How do you stay positive?
You really just don’t have to think about it and do what normal kids do and hang out with normal kids and you feel like a normal kid.
What’s the hardest part?
Probably not having as much stamina as a lot of the kids in my school, and my friends.
I know you play a lot of basketball. Is it harder for you?
I can’t stay in the game that long just because I don’t have as much stamina. I can’t be as physical as some of the other players, because, you know, you just kind of have to be careful when you have half a heart.
Have you ever been teased or bullied?
A few times, but I’m not really bothered by that, considering the people who do that, I don’t really know well. There was one guy who did that, and it was one of my friends’ brothers, and now we’re really good friends.
Can you tell us about the transplant?
It’s a simple concept, but at the same time it’s a difficult concept. What you do is, they take the half heart out. And you’re under anesthesia so you’re asleep and you can’t feel anything. And they take the heart out—by the way, the chest is cut open—and they place a new heart in and they connect everything to the heart and make it just like a regular heart.
What do you do to pass the time in the hospital? At some points it must be boring.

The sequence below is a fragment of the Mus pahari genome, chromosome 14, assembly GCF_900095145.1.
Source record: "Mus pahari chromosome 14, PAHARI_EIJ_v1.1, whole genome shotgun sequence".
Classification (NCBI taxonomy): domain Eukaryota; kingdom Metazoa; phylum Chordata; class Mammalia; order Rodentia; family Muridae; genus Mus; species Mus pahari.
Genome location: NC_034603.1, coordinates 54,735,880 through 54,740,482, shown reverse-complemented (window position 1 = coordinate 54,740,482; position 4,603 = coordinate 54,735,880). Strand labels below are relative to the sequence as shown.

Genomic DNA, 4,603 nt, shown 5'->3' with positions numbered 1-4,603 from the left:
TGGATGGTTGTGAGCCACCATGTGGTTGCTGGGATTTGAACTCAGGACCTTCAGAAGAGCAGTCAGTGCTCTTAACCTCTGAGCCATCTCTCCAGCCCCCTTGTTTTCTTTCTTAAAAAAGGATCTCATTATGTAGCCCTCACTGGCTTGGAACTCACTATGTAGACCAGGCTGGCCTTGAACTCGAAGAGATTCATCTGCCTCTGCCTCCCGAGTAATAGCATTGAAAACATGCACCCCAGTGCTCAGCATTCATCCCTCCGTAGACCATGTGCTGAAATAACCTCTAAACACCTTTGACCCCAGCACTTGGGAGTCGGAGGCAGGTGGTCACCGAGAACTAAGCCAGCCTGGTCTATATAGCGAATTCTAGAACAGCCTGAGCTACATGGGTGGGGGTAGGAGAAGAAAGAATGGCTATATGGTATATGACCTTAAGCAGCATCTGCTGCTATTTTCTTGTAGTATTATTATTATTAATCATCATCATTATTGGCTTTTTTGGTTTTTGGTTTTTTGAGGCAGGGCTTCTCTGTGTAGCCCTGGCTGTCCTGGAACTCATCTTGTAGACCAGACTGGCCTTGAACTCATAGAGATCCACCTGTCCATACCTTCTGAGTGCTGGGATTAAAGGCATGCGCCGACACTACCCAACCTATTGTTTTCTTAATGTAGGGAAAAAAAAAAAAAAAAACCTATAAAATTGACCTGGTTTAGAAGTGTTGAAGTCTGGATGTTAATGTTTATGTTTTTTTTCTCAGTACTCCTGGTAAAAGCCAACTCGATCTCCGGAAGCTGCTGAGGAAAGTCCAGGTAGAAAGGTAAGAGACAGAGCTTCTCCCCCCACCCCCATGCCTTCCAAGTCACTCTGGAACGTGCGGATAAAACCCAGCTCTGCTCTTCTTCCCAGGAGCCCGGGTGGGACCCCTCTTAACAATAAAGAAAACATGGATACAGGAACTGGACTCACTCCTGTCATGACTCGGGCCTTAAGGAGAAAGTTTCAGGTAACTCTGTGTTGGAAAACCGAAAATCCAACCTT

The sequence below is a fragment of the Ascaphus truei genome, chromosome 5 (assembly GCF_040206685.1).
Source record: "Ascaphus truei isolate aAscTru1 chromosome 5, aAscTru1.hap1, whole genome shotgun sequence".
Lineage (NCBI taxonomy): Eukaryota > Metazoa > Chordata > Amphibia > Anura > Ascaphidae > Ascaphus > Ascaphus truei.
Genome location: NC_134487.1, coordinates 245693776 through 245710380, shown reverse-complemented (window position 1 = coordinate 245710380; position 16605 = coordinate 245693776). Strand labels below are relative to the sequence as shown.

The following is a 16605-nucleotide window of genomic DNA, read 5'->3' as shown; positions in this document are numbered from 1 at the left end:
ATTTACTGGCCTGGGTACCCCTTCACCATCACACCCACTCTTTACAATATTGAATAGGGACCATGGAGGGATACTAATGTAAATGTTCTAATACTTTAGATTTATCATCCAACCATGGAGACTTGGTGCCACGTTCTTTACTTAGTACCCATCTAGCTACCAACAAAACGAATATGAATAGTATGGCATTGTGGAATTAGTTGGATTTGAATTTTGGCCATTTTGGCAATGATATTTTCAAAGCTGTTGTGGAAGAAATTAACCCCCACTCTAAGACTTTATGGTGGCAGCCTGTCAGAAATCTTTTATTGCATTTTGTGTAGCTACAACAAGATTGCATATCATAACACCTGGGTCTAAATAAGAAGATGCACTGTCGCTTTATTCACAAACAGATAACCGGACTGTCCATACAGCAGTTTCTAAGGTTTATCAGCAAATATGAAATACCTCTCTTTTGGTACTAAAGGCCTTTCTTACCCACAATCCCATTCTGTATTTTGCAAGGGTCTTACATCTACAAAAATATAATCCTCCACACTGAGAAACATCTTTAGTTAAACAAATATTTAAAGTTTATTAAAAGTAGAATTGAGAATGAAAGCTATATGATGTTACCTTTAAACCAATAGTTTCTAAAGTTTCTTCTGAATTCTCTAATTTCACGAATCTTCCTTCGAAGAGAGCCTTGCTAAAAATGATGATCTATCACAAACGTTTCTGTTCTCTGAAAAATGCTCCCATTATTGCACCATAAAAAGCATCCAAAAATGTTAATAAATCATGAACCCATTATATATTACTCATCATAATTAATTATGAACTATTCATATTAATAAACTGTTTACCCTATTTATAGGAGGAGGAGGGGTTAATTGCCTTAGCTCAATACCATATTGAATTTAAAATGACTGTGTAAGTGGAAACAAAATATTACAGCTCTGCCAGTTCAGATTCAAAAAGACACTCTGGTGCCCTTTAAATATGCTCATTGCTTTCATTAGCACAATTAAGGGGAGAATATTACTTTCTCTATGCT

I play video games and watch video games.
Obviously there are lots of cons…are there any good things that come out of heart disease?
I mean, kinda. You get to do a Make a Wish most of the time, you get to go to the doctor all the time.
Get to?! That’s a good thing?
Yeah! The University of Minnesota Masonic Children’s Hospital is really nice. And, you skip school.
That’s cool. I know you don’t really like school….but in school, what’s your favorite subject?
Is recess a subject?
Is lunch a subject?
Is gym a subject?
Yeah. Gym then.
What do you want to be when you grow up?
A YouTube person with 13 million subscribers.
Thirteen is my favorite number.
How weird! That’s the unlucky number!
I know right, it’s so weird.
What type of videos will you post?
Video game videos.
Anything bad about video games?
There isn’t anything.
Do you have a girlfriend?
Who’s your dream girlfriend?
I am not saying right now.
Will your dream girl also be a YouTuber?
Yes. She will.
I should ask about your twin brother.
He’s annoying. But I love him.
Does your brother share any health issues with you?
We don’t share any, but he has four fingers.
Yeah, that’s an interesting one. But you’d never notice unless you looked.
Yeah, or unless he told you.
Do you know any other kids that have the same heart things as you?
Not personally, no.
What do you think they’re like?
So they like YouTube and video games?
Probably. Because they can’t do a lot of other stuff.
That’s a good point. Do you think most of them stay as positive as you?
No. Not to be rude, or anything.
What advice do you have for other kids going through the same challenges?
Stay positive, and if you don’t feel happy, just go to your friends and family. And faith in God will help you as well. Mic drop.
You can follow Logan’s journey at CaringBridge.
The Bushaws recently founded Logan Loves, with a mission of bringing joy and healing to children staying at the University of Minnesota Masonic Children’s Hospital. They plan to carry out this mission by providing various products and services that Logan loves, such as comfy pillows and over-the-door basketball hoops. Kids don’t always get to enjoy the comforts or fun of home during a time of illness, so Logan Loves is working with businesses to bring those things to the hospital.